Research Article: Adherence of Mexican physicians to clinical guidelines in the management of breast cancer: Effect of the National Catastrophic Health Expenditure Fund

Date Published: March 20, 2019

Publisher: Public Library of Science

Author(s): Carmelita E. Ventura-Alfaro, Leticia Ávila-Burgos, Gabriela Torres-Mejía, Karen Anne Grimmer.


To assess the adherence of physicians to the Medical-Care Guidelines for Malignant Breast Tumors in Mexico, before and after the allocation of federal subsidies from the Catastrophic Health Expenditure Fund (FPGC by its Spanish initials) to accredited hospitals, a strategy implemented with the view of offering free treatment to women with breast cancer (BC).

Based on a cross-sectional design, we gathered information on 479 BC patients who had been attended to at in four FPGC-accredited hospitals. Analysis centered on those treated within either three years before or three years after the accreditation of their attending hospitals. The four hospitals analyzed were located in the North, South, West and Center of the country. Information on all medical procedures performed during treatment was drawn from hospital medical records. Information on the socio-demographic characteristics of the patients was obtained by means of face-to-face interviews conducted in their homes.

Adherence of physicians to the Guidelines grew by 12.8 percent (from 43.4 to 56.2 percent) after FPGC accreditation (p<0.001) and varied according to the clinical stage of the disease, with much lower levels of adherence observed in the advanced stages (p<0.05). The FPGC strategy increased the adherence of physicians to the Medical-Care Guidelines for Malignant Breast Tumors in Mexico.

Partial Text

The most prevalent type of oncological disease in women, breast cancer (BC), has become a worldwide public health concern. Of the 20,000 new cases reported in Mexico each year, one quarter are fatal [1]. BC treatment has improved considerably over time; however, inadequate adherence of medical personnel to the Medical-Care Guidelines for Malignant Breast Tumors established by the Mexican Social Protection System in Health (SPSS by its Spanish initials) poses a challenge to the Mexican Health-Care System, characterized by limited resources and burdened by the inordinately high costs of BC diagnosis and treatment [2, 3].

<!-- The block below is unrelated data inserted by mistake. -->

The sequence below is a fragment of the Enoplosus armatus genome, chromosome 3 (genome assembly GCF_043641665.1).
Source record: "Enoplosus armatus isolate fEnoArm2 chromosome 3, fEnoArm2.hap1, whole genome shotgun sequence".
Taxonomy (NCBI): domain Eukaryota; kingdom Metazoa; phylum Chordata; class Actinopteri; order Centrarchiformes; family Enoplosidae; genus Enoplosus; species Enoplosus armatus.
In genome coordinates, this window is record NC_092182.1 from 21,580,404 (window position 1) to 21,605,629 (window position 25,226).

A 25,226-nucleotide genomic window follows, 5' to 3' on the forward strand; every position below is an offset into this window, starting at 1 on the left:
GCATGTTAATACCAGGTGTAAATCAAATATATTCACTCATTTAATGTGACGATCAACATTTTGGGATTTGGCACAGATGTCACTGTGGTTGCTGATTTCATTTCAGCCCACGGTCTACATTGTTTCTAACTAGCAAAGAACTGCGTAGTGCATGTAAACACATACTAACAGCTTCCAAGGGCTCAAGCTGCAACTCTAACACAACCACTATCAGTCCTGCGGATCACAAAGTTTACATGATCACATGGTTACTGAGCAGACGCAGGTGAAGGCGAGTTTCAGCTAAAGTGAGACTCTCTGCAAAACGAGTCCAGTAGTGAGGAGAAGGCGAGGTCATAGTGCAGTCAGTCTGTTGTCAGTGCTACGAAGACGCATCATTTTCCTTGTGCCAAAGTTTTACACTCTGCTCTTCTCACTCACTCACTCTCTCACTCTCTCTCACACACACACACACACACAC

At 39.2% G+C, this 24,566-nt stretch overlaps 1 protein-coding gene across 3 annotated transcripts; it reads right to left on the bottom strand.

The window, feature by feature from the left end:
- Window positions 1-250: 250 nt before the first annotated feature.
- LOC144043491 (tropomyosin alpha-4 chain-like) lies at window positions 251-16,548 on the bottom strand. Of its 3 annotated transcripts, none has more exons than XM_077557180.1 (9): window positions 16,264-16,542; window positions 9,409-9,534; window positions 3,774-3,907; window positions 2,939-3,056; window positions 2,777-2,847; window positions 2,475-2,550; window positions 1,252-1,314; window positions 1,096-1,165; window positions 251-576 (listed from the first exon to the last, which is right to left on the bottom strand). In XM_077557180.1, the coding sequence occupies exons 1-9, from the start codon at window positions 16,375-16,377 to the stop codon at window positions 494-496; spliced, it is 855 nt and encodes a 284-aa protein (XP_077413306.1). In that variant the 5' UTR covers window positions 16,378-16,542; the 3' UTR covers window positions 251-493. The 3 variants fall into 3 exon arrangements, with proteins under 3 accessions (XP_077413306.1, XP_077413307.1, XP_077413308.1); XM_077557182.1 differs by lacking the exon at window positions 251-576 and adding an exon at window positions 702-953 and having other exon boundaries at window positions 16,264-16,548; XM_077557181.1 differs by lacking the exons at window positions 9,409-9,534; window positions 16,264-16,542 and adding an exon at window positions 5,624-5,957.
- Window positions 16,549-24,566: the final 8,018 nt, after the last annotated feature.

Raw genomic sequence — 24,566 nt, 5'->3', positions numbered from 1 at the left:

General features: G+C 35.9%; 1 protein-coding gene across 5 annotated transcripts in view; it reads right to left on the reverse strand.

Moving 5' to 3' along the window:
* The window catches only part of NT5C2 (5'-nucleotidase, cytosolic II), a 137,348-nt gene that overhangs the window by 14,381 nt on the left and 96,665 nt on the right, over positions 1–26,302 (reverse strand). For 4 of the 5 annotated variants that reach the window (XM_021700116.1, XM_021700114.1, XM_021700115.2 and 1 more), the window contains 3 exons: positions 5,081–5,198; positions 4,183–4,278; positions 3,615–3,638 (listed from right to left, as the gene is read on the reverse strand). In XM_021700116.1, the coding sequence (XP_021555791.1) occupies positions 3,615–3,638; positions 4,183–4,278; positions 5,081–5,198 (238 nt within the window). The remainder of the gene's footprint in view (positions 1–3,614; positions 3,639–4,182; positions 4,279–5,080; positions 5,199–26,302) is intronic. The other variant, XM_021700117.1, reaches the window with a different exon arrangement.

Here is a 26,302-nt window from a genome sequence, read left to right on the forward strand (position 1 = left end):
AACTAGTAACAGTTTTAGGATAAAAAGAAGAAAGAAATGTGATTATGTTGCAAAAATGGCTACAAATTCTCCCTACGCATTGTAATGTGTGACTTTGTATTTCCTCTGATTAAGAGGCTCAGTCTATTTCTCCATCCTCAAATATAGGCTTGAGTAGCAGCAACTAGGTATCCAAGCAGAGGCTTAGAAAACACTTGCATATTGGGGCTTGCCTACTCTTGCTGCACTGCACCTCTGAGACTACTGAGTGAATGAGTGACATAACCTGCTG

We recruited a total of 479 women between the ages of 29 and 99 years: 212 had been treated for BC before and 267 after their hospitals were accredited to receive FPGC financing. Their mean ages were 54.3 years (SD 12.1 years) and 56.2 years (SD 13.6 years), respectively. As shown in Table 1, the two groups exhibited similar socio-demographic characteristics: 28% of participants had no schooling and slightly over half were married. The clinical stages of their condition were distributed similarly as well, with the majority of patients (60%) in stages IIB and III. In comparing the levels of adherence of physicians to the SPSS Guidelines before and after 2007, the former came out lower (p<0.001). The proportion of women who received chemotherapy (p = 0.012), trastuzumab medication (p<0.001) and estrogen (p<0.001) or Her2/neu (p<0.001) receptor tests was greater among those treated after FPGC accreditation. Our results show that adherence of physicians to the Mexican Medical-Care Guidelines for Malignant Breast Tumors increased after accredited hospitals were provided with financing from the Catastrophic Health Expenditure Fund (FPGC by its Spanish initials) as a strategy established by law in 2007 in order to offer free treatment to women with breast cancer (BC). Analysis also indicated that this increase was higher when women were treated in early rather than in late clinical stages. After the implementation of FPGC accreditation, the increase in adherence was most pronounced in the prescription of expensive treatments such as trastuzumab versus other treatments. Our findings suggest that the accreditation of hospitals to receive FPGC financing reduced the economic barriers for BC treatment, improving medical care in certain treatment areas such as chemotherapy and trastuzumab medication, as well as in estrogen and Her2/neu receptor testing, with variance observed among hospitals. Results from this study suggest that subsidizing the cost of treatment for BC and other diseases at accredited hospitals boosts the adherence of physicians to medical-care guidelines. However, it is essential to streamline the processes for the transference of funds and to implement other innovative strategies in pursuit of greater levels of adherence on the part of physicians. This will contribute to the delivery of timely and efficient medical care according to the guidelines established by the Mexican Health-Care System and result in a higher quality of life and lower mortality rates among women with BC.   Source:


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